What about milk? It has sugar in it too. In 100ml of milk, there are 6g of sugar (this is the same for full cream or skim). Should you stop drinking milk? No. It’s a great source of calcium, vitamin B12, magnesium, potassium and protein.
Start with reducing the obvious high sugar foods that are also poor sources of nutrition. Soft drink, fruit juice, cordial, cakes, biscuits, lollies, pastries, desserts…you know which foods I mean.
Then build your diet out of nutrient dense, whole foods and enjoy something yummy every now and then. Make sure it’s your favourite and you enjoy every single mouthful. I’m totally frothing over coconut Lindt balls at the moment. Mmmm chocolate balls…
Overall diet quality trumps individual nutrient recommendations every time. I just spent the past weekend spending over 20 hours trawling through the research on how effective low carbohydrate diets are for managing type 2 diabetes.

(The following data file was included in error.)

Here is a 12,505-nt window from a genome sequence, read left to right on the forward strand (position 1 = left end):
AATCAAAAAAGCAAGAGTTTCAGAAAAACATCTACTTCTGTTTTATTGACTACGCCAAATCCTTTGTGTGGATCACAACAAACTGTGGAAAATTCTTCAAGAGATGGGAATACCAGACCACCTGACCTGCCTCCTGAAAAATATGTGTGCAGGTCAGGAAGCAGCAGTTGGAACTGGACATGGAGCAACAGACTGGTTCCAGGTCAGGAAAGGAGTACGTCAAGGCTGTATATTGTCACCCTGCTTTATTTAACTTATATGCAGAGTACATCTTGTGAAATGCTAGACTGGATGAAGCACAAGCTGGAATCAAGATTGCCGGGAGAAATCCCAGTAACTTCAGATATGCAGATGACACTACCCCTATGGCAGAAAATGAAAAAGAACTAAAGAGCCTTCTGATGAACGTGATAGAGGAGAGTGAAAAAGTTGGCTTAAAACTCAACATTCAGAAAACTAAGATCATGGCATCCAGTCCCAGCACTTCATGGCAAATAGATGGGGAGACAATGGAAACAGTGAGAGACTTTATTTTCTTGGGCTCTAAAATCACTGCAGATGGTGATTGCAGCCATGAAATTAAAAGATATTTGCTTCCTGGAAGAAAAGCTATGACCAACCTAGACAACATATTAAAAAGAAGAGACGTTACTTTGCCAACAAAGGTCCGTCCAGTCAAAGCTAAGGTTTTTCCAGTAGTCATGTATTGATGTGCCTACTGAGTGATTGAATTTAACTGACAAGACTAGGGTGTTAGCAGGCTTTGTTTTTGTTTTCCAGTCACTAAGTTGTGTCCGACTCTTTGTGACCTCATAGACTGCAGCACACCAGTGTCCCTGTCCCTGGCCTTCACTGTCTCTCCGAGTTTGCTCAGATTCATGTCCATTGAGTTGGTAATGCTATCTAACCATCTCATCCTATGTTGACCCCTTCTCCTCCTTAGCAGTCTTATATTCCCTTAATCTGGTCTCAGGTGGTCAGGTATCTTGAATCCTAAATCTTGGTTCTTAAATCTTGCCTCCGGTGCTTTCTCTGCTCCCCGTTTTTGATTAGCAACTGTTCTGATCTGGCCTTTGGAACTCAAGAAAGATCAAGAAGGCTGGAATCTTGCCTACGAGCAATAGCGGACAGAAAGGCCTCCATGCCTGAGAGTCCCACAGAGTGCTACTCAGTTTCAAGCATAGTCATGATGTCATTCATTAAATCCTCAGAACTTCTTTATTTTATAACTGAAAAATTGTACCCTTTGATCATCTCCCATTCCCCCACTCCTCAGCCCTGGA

Do you know what I found? That low carb diets work (whether very low or moderate). Do you know what else I found? That they’re not the only dietary approach that someone can take to achieve good health. Other dietary strategies work just as well too.
Here are the main points that successful low carb diets and other diets have in common:
- They are rich in vegetables and whole fruit
- They are low in saturated fat (fat found in processed foods and animal products)
- The carbohydrates eaten are from intact food sources (unprocessed)
- They are energy restricted in order for the individual to lose weight
So, for my parting advice: Don’t be confused anymore. Go find a qualified professional and start exploring what carbohydrate intake is appropriate for you and your goals. You won’t be confused when you find what’s right for you.